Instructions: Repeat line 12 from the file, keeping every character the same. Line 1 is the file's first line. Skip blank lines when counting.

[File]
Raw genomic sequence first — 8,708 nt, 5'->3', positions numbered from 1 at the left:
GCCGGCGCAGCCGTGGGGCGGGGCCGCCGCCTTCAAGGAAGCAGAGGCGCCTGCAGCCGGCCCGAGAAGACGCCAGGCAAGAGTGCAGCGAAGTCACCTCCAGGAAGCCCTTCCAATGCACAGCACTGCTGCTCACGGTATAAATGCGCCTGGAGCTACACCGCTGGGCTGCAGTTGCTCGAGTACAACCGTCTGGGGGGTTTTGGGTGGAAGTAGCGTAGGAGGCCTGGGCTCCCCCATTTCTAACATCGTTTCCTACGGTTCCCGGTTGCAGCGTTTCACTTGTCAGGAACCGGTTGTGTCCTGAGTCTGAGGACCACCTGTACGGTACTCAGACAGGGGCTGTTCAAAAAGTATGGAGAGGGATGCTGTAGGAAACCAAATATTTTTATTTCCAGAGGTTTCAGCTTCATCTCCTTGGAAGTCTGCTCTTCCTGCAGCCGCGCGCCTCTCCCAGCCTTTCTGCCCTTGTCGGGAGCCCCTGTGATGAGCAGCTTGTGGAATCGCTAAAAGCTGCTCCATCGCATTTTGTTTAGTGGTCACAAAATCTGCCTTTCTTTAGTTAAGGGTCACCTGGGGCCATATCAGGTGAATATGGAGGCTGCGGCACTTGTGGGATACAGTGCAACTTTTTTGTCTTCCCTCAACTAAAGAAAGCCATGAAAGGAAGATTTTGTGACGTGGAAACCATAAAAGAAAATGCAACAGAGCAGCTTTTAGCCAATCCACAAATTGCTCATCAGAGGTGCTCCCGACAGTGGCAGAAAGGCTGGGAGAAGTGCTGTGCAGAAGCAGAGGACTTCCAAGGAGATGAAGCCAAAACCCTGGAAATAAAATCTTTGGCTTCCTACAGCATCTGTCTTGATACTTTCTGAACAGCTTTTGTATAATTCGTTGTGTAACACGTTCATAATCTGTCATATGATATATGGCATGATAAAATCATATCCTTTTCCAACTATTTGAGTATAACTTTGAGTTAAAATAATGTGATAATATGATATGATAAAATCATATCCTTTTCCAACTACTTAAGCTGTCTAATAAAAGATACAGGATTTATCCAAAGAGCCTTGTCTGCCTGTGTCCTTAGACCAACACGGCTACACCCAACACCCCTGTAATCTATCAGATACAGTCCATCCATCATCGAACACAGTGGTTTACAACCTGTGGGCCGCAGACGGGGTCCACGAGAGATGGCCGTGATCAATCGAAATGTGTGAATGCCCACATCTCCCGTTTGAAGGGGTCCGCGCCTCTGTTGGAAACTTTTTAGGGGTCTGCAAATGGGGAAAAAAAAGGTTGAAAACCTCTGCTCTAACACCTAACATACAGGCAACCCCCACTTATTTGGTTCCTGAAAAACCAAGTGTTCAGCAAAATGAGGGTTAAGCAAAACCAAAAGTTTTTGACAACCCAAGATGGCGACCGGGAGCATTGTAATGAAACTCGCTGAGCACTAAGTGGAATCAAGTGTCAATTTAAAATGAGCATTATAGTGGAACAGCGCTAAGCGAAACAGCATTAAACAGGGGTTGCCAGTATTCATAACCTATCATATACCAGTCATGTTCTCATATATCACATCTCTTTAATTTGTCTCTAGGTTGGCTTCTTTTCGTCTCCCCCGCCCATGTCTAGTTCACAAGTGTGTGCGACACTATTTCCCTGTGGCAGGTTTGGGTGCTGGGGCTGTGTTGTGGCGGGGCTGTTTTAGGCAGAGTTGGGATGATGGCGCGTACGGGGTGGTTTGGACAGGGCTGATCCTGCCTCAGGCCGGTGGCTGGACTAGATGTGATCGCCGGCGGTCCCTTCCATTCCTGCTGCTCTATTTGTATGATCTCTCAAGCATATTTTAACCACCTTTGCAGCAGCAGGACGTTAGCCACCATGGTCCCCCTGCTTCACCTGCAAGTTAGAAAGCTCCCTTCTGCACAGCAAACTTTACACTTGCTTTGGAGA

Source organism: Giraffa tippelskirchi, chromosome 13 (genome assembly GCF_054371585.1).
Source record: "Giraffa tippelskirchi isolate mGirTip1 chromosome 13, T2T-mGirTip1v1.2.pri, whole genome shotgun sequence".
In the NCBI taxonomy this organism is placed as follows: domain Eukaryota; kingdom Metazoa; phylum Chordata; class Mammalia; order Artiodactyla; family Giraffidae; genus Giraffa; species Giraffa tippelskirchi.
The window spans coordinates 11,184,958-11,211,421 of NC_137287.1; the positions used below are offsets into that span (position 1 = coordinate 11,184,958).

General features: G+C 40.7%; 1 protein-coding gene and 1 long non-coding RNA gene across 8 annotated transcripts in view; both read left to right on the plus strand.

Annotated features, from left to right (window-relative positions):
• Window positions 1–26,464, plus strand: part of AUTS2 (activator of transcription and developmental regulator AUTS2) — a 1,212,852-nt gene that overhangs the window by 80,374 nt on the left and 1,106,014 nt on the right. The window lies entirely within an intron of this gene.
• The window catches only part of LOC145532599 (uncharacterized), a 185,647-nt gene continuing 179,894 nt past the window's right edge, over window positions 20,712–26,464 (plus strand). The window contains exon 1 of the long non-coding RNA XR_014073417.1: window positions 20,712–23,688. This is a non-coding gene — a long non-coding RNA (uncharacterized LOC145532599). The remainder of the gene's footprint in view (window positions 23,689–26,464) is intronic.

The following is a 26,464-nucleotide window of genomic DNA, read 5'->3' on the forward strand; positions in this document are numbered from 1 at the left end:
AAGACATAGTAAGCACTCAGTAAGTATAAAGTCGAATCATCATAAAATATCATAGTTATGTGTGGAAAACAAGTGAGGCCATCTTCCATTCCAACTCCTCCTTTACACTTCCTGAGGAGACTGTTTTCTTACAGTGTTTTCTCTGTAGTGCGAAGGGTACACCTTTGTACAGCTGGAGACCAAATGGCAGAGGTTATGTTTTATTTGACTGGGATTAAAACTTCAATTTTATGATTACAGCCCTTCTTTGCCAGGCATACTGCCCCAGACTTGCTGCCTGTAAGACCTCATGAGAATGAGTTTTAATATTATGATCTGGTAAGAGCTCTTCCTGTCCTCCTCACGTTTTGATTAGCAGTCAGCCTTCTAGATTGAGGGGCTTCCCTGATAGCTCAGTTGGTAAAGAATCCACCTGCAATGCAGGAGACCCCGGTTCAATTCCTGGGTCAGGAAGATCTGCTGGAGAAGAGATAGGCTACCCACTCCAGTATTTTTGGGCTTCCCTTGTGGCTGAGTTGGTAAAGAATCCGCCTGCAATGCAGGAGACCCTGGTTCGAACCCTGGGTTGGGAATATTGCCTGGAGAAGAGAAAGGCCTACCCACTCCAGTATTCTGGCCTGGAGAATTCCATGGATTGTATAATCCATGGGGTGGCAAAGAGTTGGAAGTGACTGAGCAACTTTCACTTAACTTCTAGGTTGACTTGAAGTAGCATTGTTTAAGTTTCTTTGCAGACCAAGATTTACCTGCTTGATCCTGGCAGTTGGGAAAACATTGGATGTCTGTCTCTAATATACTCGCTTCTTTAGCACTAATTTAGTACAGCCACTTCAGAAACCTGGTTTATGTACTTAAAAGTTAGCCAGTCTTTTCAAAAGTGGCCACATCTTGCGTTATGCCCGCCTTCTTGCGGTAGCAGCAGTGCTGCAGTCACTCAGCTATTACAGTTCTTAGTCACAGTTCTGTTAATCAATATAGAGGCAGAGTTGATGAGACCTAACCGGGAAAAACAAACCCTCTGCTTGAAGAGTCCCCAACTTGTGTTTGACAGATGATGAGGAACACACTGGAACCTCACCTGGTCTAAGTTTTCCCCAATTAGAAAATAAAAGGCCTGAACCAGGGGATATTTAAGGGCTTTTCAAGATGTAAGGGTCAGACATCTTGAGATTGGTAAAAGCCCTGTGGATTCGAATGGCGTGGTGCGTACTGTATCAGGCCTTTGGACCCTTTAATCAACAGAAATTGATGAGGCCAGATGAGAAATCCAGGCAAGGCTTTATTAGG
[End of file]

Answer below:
AAGACATAGTAAGCACTCAGTAAGTATAAAGTCGAATCATCATAAAATATCATAGTTATGTGTGGAAAACAAGTGAGGCCATCTTCCATTCCAACTCCTCCTTTACACTTCCTGAGGAGACTGTTTTCTTACAGTGTTTTCTCTGTAGTGCGAAGGGTACACCTTTGTACAGCTGGAGACCAAATGGCAGAGGTTATGTTTTATTTGACTGGGATTAAAACTTCAATTTTATGATTACAGCCCTTCTTTGCCAGGCATACTGCCCCAGACTTGCTGCCTGTAAGACCTCATGAGAATGAGTTTTAATATTATGATCTGGTAAGAGCTCTTCCTGTCCTCCTCACGTTTTGATTAGCAGTCAGCCTTCTAGATTGAGGGGCTTCCCTGATAGCTCAGTTGGTAAAGAATCCACCTGCAATGCAGGAGACCCCGGTTCAATTCCTGGGTCAGGAAGATCTGCTGGAGAAGAGATAGGCTACCCACTCCAGTATTTTTGGGCTTCCCTTGTGGCTGAGTTGGTAAAGAATCCGCCTGCAATGCAGGAGACCCTGGTTCGAACCCTGGGTTGGGAATATTGCCTGGAGAAGAGAAAGGCCTACCCACTCCAGTATTCTGGCCTGGAGAATTCCATGGATTGTATAATCCATGGGGTGGCAAAGAGTTGGAAGTGACTGAGCAACTTTCACTTAACTTCTAGGTTGACTTGAAGTAGCATTGTTTAAGTTTCTTTGCAGACCAAGATTTACCTGCTTGATCCTGGCAGTTGGGAAAACATTGGATGTCTGTCTCTAATATACTCGCTTCTTTAGCACTAATTTAGTACAGCCACTTCAGAAACCTGGTTTATGTACTTAAAAGTTAGCCAGTCTTTTCAAAAGTGGCCACATCTTGCGTTATGCCCGCCTTCTTGCGGTAGCAGCAGTGCTGCAGTCACTCAGCTATTACAGTTCTTAGTCACAGTTCTGTTAATCAATATAGAGGCAGAGTTGATGAGACCTAACCGGGAAAAACAAACCCTCTGCTTGAAGAGTCCCCAACTTGTGTTTGACAGATGATGAGGAACACACTGGAACCTCACCTGGTCTAAGTTTTCCCCAATTAGAAAATAAAAGGCCTGAACCAGGGGATATTTAAGGGCTTTTCAAGATGTAAGGGTCAGACATCTTGAGATTGGTAAAAGCCCTGTGGATTCGAATGGCGTGGTGCGTACTGTATCAGGCCTTTGGACCCTTTAATCAACAGAAATTGATGAGGCCAGATGAGAAATCCAGGCAAGGCTTTATTAGG